The summer of my junior year of college, I lived and served at a shelter for at-risk young girls in the Philippines who had been removed from their homes due to abuse and other cases of harm. Soon, I learned that in many of their communities, human trafficking was on the rise. The more I learned about the realities of human trafficking, I became angry. I became angry at the actions of people who trafficked other people, the system of injustice, the realities of poverty, and the economic issues that continued to give rise to the atrocity.
I recall one of our closing prayer sessions in community, where I prayed for the conversion of the hearts of the people who traffic people—wherever they were. And with faith, I remember praying that just maybe, one person would be spared that night. But I say to you, love your enemies.
That night, God had ignited a fire in me to commit to serving as an advocate for justice, and to work towards anti-trafficking efforts.
Flash forward almost a decade later, and I was serving as a lay missioner leading weekly sessions with the minors in the Baguio City Jail. One day, I remember one of the youth I had built rapport with all of a sudden said to me, “You know I’m here for trafficking.” Without skipping a beat my naive self said something along the lines in Tagalog, “That is what’s so wrong with this system. It’s always the victims who are in jail!” And then, the 14-year-old stopped me mid-sentence and responded, “No, Ate (older sister), I was the trafficker.” At that moment, my heart sank. I thought to myself, “How could this be?” But I say to you, love your enemies.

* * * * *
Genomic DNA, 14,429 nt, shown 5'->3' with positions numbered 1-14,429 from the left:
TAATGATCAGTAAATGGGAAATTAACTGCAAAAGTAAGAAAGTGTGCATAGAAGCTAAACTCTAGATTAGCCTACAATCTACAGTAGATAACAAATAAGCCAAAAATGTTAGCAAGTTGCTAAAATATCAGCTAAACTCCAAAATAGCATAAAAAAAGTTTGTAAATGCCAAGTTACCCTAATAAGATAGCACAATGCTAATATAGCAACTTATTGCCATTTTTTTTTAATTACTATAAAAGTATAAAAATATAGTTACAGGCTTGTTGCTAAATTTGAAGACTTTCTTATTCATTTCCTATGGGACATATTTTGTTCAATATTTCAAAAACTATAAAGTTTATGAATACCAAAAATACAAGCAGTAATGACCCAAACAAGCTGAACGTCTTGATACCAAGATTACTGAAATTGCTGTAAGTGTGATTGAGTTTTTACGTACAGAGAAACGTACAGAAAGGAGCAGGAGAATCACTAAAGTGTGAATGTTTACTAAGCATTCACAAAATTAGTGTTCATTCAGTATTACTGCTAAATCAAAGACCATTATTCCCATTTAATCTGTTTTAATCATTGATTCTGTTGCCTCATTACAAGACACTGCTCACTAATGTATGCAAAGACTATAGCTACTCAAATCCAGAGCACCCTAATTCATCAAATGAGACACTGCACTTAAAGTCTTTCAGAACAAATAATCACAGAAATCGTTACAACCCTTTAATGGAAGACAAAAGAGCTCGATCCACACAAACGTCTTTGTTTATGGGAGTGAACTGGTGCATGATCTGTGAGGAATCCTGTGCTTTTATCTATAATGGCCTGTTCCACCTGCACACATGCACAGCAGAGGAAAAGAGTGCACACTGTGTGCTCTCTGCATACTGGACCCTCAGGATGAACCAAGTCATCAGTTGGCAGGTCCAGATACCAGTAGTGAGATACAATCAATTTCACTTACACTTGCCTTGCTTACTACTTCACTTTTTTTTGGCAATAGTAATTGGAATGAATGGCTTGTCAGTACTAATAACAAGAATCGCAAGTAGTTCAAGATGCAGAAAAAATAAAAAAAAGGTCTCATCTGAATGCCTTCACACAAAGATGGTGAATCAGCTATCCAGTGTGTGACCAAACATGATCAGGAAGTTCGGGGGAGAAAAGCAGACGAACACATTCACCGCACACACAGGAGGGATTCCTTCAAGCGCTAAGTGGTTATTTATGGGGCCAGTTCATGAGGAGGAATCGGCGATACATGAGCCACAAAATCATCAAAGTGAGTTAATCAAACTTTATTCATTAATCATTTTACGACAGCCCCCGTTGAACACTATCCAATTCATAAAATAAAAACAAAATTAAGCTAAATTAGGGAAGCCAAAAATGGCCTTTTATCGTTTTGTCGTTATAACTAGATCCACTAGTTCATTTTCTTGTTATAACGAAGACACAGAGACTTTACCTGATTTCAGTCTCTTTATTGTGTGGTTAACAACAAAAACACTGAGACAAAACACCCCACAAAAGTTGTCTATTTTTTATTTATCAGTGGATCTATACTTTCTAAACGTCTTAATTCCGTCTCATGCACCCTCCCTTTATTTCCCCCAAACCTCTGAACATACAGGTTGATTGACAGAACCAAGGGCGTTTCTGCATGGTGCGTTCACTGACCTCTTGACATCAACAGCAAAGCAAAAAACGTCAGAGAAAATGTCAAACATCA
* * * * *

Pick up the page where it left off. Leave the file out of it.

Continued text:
And in that moment, I learned mercy and saw things differently. This Lenten season, I find myself challenged by the call to live with mercy, forgiveness, compassion, and love, just as Jesus did. It is not easy for me to love my enemies or to even try to make sense of injustice in the world, but I do believe in redemption. And I do trust and pray that by God’s grace, my heart will continue to soften towards love, and be drawn to conversion, even when I do not understand.
- Recall a moment where you experienced a conversion of heart. What did that feel like and how has that changed you since?
- When have you been challenged to forgive or respond with mercy? Who are you still struggling to forgive?
- What social injustice are you frustrated by? How can you draw God into your Lenten journey in addressing this frustration?
Crystal Catalan serves as the director of diversity, equity, and inclusion at Presentation High School in San Jose, CA. She holds degrees from the University of San Diego and Eastern University, and previously served as a missioner with Cabrini Mission Corps in New York, the Philippines, Swaziland, and Radnor, PA at Cabrini University. She recently graduated with a masters in pastoral ministries with an emphasis in restorative justice and chaplaincy at Santa Clara University.